Until a few decades ago, things were completely different. Think of the Soviet Union and real socialism. 1968 was the moment of an exceptional revolutionary synchronization on a global scale: in the South (Vietnam), in the West (Paris), and in the East (Prague). The Prague Spring was clearly opposed to real socialism, but it claimed a “socialism with a human face,” not the restoration of capitalism. The existence itself of the Soviet Union meant that a non-capitalist world was possible, that capitalism was a transitional social formation, a step in the history of humankind, and could be replaced by something different. Today, this is much more difficult to think. This is one of the main obstacles faced by a lot of movements like Los Indignados in Spain, Occupy Wall Street in the United States, gilets jaunes in France, or even the Arab Revolutions in 2011. Latin America is a relative exception because this historical continuity wasn’t completely broken there. We can see that now in Chile and in Colombia, just as previously in other countries, for instance in Bolivia. In these countries some political changes occurred that did not abandon the reference to socialism. In the West, the social and political movements I just mentioned were radical in rejecting capitalism and neoliberalism, but they did not claim the legacy of socialism or communism. No doubt, these movements are not intellectually poor since they express a significant capacity of intellectual elaboration. Think of political ecology, for example. Critical theory is certainly not less sophisticated or interesting than 20th century Marxism.

At the same time, all these movements are paralyzed by their incapacity to project themselves into the future. They are very clear in rejecting capitalism, but depicting a possible alternative society is extremely difficult. This is not the limitation of a leadership or of some thinkers. I think this is the limitation of our age, a boundary of our cultural, intellectual, and political context. We must break the walls that paralyze our capacity to sketch again a horizon of expectation. 

We need to think the future beyond the paralyzing dilemma between eternal consumption society, eternal neoliberal capitalism on the one hand and, on the other, ecological catastrophe produced by climate changes. We need to re-rebuild a dialectic of history in which the future will be thinkable again. 

Una Blagojević: My last question was exactly about “what is to be done.” At the end of your book, you write “In 1989 the fall of communism closed the curtain on a play as epic as it was tragic, as exciting as it was terrifying, of the human ‘gigantic adventure to change the world’”. In your book, you seem to suggest not a nostalgic or romanticizing return to this history and this gigantic adventure, but something else. Would you like to tell us more about your argument that the 21st century ought to distance itself from the pre-existing patterns, and instead develop “new models, new ideas, and a new utopian imagination”?

I am not able to answer this question, but I think I have some ideas about the reasons we are paralyzed today. 

Our presentism is the product of the historical defeat of the revolutions of the 20th century. 

The 20th century was certainly the age of wars, violence, totalitarianism, and genocides, but it was also the age of revolutions. It was the age of the first attempt at changing in the world and this lasted for several decades. It completely changed the force relations on a global scale, and the legacy of this change is extremely significant even today. But this age of revolutions came to a defeat. 

At the end of the 20th century, everybody was compelled to recognize that history wasn’t going towards socialism and that socialism wasn’t the only alternative to barbarism; socialism itself could become a face of barbarism. Stalinism has clearly shown us that the paths of liberation are much more twisted and traumatic than we had foreseen. The sudden, widespread, and universal consciousness of that burden has paralyzed for decades all alternative movements.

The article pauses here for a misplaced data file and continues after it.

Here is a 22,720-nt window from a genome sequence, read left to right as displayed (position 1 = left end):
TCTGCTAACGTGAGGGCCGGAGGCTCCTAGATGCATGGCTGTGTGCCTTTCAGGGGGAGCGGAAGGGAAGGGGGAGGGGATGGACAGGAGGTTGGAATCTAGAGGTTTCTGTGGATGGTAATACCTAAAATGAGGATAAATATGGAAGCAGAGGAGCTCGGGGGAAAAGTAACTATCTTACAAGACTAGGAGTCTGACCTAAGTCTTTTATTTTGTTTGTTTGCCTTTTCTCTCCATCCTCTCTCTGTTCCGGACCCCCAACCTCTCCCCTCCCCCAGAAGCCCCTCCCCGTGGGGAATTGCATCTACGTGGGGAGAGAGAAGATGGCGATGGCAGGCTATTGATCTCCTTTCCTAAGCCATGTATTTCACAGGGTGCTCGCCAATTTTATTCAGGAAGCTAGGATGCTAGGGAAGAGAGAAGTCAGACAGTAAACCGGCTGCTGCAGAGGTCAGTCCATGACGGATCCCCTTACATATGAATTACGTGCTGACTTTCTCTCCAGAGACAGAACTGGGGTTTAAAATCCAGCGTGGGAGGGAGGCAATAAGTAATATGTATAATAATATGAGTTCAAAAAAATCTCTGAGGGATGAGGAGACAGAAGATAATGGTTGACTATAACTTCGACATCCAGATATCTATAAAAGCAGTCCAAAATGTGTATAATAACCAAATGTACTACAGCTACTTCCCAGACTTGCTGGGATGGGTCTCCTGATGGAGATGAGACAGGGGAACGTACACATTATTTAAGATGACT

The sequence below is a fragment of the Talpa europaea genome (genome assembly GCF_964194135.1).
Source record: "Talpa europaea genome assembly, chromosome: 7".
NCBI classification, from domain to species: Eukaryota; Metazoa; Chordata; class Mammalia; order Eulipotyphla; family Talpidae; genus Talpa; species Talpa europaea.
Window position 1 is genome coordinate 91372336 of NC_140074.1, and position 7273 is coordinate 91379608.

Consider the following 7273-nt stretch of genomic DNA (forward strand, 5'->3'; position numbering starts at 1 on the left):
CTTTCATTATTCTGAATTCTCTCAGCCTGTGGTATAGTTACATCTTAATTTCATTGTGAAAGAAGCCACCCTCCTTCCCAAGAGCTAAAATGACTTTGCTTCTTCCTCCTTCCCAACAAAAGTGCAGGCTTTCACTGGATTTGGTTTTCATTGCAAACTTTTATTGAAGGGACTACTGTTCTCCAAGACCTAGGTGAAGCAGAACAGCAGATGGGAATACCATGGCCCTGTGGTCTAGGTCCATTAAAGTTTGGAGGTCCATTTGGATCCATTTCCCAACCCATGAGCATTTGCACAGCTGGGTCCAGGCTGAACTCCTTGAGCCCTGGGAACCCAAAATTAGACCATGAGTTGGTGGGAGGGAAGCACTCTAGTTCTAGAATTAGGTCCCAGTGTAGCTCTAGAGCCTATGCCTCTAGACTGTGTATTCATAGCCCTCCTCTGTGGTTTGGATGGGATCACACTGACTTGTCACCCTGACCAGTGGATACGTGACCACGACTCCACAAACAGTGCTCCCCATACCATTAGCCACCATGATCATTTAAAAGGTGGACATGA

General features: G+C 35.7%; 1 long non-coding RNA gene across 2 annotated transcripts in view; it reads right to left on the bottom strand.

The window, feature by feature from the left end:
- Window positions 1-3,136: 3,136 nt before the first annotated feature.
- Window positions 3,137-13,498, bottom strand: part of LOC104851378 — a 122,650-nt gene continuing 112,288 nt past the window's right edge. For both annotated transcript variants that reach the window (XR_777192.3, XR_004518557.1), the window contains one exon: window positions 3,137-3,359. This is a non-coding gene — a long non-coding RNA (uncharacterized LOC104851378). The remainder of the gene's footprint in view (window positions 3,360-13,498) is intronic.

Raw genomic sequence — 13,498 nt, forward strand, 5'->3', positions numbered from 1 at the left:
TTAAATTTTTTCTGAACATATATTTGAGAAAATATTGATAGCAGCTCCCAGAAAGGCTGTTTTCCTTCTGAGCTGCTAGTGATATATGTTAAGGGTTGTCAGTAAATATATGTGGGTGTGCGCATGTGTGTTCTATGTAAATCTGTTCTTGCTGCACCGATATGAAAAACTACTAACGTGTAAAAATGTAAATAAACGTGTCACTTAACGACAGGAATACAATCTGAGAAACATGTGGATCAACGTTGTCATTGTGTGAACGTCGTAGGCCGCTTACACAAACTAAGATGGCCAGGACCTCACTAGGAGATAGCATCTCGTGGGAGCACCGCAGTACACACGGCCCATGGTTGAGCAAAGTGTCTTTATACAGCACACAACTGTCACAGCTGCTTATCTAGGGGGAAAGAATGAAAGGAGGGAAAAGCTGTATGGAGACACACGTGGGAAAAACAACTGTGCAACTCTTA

All movements embodied by new generations who didn’t experience the history of the 20th century revolutions or of real socialism, of 68’, had to invent a new model, a new project, knowing consciously or unconsciously that all previous models had been defeated and had become useless. And I think that this is at the root of the incredible arrogance of the dominant elite. 

The entire history of the 20th century from the end of the First World War until the 1970s is the history of capitalism struggling for its survival. Capitalism was aware that it was facing a gigantic challenge from socialism and that it wasn’t invincible. Capitalism had been defeated in many parts of the world. This is the main reason why neoliberalism was marginal and not reliable till the 1980s. Friedrich Hayek wasn’t taken seriously by the governments and political regimes for many years because his project simply didn’t work in an age of revolutions. Hayek was a kind of “heretical” conservative thinker preaching in the desert. Things changed after 1989. After the collapse of real socialism, the neoliberals appeared as assured, deeply believing in their strength and in the fact that there is no alternative to capitalism, that capitalism is the natural order of the world and all the attempts at destroying capitalism were attacks to civilization. We must challenge this mental habitus. 

However, I do not think that we can simply reconnect historical continuity which has been broken. We cannot exhume or restore some archaic paradigms. We must invent new models for the future, starting from the assessment that all previous models – either social-democracy or communism – failed.

I am not a pessimist, despite certain misunderstandings related to the reception of my book titled Left-wing Melancholia, but I think that new ideas, new utopias, and new perspectives cannot be artificially invented or elaborated. They will surge from society, from social movements. Intellectuals can give them a form, shaping these imaginations, expectations, and embryonic utopias. But thinking the future is a dialectical task: we cannot elaborate a project for the future without working through the past. I also think this is something historians can help with, by transmitting experiences that risk being forgotten, by providing memory, by overcoming a feeling of fragility and vulnerability that derives from a break with historical continuity. This is not a useless task.

In collaboration with Ferenc Laczo and Hannah Vos